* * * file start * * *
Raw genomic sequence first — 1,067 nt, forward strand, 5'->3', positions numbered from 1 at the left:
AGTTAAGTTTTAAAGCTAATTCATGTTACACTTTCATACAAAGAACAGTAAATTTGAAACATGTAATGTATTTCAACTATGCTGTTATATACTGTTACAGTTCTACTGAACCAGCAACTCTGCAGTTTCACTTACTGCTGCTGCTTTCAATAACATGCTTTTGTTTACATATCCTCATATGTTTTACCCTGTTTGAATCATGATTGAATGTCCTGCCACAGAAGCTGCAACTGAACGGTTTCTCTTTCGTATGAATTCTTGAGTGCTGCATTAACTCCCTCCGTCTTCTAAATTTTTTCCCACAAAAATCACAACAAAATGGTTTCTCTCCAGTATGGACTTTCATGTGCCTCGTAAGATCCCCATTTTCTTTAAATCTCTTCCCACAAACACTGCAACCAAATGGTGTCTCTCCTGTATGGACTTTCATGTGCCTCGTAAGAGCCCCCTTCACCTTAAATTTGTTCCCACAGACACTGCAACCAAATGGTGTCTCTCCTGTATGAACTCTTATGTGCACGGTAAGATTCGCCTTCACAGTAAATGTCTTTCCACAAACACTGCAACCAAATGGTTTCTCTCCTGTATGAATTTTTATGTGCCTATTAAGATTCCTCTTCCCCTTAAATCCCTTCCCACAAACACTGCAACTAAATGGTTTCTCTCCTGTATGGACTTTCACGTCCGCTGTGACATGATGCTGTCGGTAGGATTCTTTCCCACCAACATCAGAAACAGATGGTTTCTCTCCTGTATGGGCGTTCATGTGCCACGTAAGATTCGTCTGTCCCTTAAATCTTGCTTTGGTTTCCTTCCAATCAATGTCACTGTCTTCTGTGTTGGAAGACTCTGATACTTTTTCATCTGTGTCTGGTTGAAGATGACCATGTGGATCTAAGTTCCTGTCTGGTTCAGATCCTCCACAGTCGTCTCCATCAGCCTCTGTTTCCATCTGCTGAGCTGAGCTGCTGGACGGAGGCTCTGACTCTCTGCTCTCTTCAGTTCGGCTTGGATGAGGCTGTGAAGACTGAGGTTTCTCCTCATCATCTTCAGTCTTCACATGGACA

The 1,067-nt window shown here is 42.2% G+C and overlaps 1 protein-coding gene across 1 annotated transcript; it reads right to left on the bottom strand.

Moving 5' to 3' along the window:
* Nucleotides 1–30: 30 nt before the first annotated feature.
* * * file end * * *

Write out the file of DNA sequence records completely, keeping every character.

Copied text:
Raw genomic sequence first — 1,067 nt, forward strand, 5'->3', positions numbered from 1 at the left:
AGTTAAGTTTTAAAGCTAATTCATGTTACACTTTCATACAAAGAACAGTAAATTTGAAACATGTAATGTATTTCAACTATGCTGTTATATACTGTTACAGTTCTACTGAACCAGCAACTCTGCAGTTTCACTTACTGCTGCTGCTTTCAATAACATGCTTTTGTTTACATATCCTCATATGTTTTACCCTGTTTGAATCATGATTGAATGTCCTGCCACAGAAGCTGCAACTGAACGGTTTCTCTTTCGTATGAATTCTTGAGTGCTGCATTAACTCCCTCCGTCTTCTAAATTTTTTCCCACAAAAATCACAACAAAATGGTTTCTCTCCAGTATGGACTTTCATGTGCCTCGTAAGATCCCCATTTTCTTTAAATCTCTTCCCACAAACACTGCAACCAAATGGTGTCTCTCCTGTATGGACTTTCATGTGCCTCGTAAGAGCCCCCTTCACCTTAAATTTGTTCCCACAGACACTGCAACCAAATGGTGTCTCTCCTGTATGAACTCTTATGTGCACGGTAAGATTCGCCTTCACAGTAAATGTCTTTCCACAAACACTGCAACCAAATGGTTTCTCTCCTGTATGAATTTTTATGTGCCTATTAAGATTCCTCTTCCCCTTAAATCCCTTCCCACAAACACTGCAACTAAATGGTTTCTCTCCTGTATGGACTTTCACGTCCGCTGTGACATGATGCTGTCGGTAGGATTCTTTCCCACCAACATCAGAAACAGATGGTTTCTCTCCTGTATGGGCGTTCATGTGCCACGTAAGATTCGTCTGTCCCTTAAATCTTGCTTTGGTTTCCTTCCAATCAATGTCACTGTCTTCTGTGTTGGAAGACTCTGATACTTTTTCATCTGTGTCTGGTTGAAGATGACCATGTGGATCTAAGTTCCTGTCTGGTTCAGATCCTCCACAGTCGTCTCCATCAGCCTCTGTTTCCATCTGCTGAGCTGAGCTGCTGGACGGAGGCTCTGACTCTCTGCTCTCTTCAGTTCGGCTTGGATGAGGCTGTGAAGACTGAGGTTTCTCCTCATCATCTTCAGTCTTCACATGGACA

The 1,067-nt window shown here is 42.2% G+C and overlaps 1 protein-coding gene across 1 annotated transcript; it reads right to left on the bottom strand.

Moving 5' to 3' along the window:
* Nucleotides 1–30: 30 nt before the first annotated feature.